Disney Minus

A screenshot of our Disney + account setting showing it cancelled.

Last week, we cancelled Disney+. Our annual subscription was due to renew, and at over £100 for the year, we could no longer justify it.

We’ve had a subscription ever since Disney+ launched in the UK, in the early days of lockdown in 2020. In fact, before then we had a subscription to DisneyLife, which was Disney’s UK-only streaming service for video and music, and used to cost £5 per month. Over time, Disney+ has got better, especially now that content from 20th Century Fox is on there.

But we just don’t watch enough of it. When we signed up to Disney+, there was only one price tier at £7.99 per month or £79 per year. Whilst that was more expensive than DisneyLife, there was more content available so it was worth it. Now there are three price tiers, and the most expensive is £10.99 per month, or £109 per year. That’s more than double what we were paying just five years ago. Whilst there is once again a £5 per month tier, it’s with adverts, and we don’t want those.

Like many kids, our eight-year-old seems to just want to watch YouTube Kids now. It’s something we’ve tried to resist for years, but apparently watching home-made videos and Minecraft walk-throughs is far more interesting than the professionally-produced content that we were paying for. We’ll keep paying for Netflix, as you can download content onto an iPad to watch offline. We tend to clip our eight-year-old’s iPad into a stand fixed to the back of the front passenger seat for long car journeys.

We’ve had Amazon Prime in the past, shared using Amazon Household with another family member, but we don’t have this now. Again, it’s getting more expensive, and we’d rather avoid the adverts. And whilst we’ve had free trials of Apple TV+ and Now TV, we’ve never paid for these beyond the trial period. We also don’t pay for a TV package, and just have Freeview and Freesat for live television.

I guess we’ll just re-subscribe to these from time-to-time when there’s something we actually want to watch.

I do find it odd comparing streaming video with streaming music. There’s a handful of music streaming services – Spotify, YouTube Music, Amazon Music, Deezer and so forth – and for the most part, they all have the same music. Yet with streaming video services, most shows are on one or two at best, and many or exclusive to one service.

Wonka and Wish

Posters for the films 'Wonka' and 'Wish'

Over the Christmas period, we watched a couple of films at the cinema – Wonka, and Wish.


Wonka is set up as a prequel to the 1970s film Willy Wonka and the Chocolate Factory, and so has a broadly similar visual style. It’s not related to the 2005 adaptation with Johnny Depp, presumably because Depp isn’t much in favour nowadays.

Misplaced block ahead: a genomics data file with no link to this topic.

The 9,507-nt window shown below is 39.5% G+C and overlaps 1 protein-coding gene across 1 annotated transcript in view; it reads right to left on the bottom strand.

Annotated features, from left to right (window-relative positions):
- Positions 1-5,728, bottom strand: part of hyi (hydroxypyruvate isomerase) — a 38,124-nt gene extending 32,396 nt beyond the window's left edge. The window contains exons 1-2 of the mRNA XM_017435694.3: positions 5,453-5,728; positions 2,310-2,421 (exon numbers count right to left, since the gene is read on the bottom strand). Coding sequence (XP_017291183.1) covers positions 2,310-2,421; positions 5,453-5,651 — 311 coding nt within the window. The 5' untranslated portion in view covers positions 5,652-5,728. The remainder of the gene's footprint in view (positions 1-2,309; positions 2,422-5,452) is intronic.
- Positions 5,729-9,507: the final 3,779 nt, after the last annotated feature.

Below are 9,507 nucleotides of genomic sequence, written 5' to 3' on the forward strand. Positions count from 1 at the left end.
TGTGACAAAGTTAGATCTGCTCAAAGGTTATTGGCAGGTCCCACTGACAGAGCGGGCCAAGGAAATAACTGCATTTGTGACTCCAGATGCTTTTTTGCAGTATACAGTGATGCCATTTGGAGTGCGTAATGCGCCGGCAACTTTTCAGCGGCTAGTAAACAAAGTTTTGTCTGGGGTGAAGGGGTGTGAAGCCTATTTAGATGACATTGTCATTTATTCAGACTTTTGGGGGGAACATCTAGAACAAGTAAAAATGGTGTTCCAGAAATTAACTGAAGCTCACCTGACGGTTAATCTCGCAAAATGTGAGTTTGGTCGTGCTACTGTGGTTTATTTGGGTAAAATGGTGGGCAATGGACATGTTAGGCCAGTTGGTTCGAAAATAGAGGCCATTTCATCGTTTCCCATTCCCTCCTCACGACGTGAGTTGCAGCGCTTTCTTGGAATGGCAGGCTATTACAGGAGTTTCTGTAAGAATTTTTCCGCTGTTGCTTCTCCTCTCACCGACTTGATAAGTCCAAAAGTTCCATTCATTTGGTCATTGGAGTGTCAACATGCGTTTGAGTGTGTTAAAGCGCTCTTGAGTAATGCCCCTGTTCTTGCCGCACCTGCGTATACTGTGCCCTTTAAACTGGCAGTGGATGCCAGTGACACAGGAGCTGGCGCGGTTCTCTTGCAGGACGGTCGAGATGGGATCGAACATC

As Roald Dahl passed away in 1990, the film has been made with the involvement of his estate, but was written by Simon Farnaby and Paul King. Farnaby has written for and starred in Horrible Histories, Yonderland and Ghosts, and King directed both of the recent critically acclaimed Paddington films. Their talent shows through, as does their respect for Dahl’s work; I imagine if Dahl himself had been involved in writing the screenplay for Wonka, it would be similar to this.

So it’s a good film. My only major criticism would be that it’s a bit twee in places. There’s also been some controversy over the casting of Hugh Grant as an Oompa Loompa, rather than someone like Peter Drinklage who would probably also do well in the role. However, I think Grant is excellent, and like with his role in the recent Dungeons and Dragons film, it’s good to see him playing roles that aren’t variations of a confused English gentlemen.


Wish is the latest animated Disney film, and the one that marks Disney’s 100th anniversary (which is why their first short film, Steamboat Willie, is now in the public domain). I’d like to say it’s as good as recent Disney animated films like Encanto and Frozen… but it isn’t.

It’s not bad, but we’ve seen better from Disney. To sum it up, it’s as if an AI was asked to generate a Disney film in a certain style. All the ingredients that would make a good film are there, but they just don’t seem to work together. As someone who generates AI artwork for my blog posts, I’m aware of their limitations and their tendency to not understand how things fit together. I’m not saying Disney used an AI here, but it feels like they’re trying too hard to imitate something without understanding what makes them great.

The soundtrack, for example, seems to be trying too hard to imitate films like The Greatest Showman. A case in point is the song “This Is the Thanks I Get?!”, sung by Chris Pine’s character. It’s supposed to be an angry song, but comes across as rather upbeat.

Wish came out in the UK in November so probably won’t be in cinemas much longer. However, given the choice, I would recommend Wonka over Wish.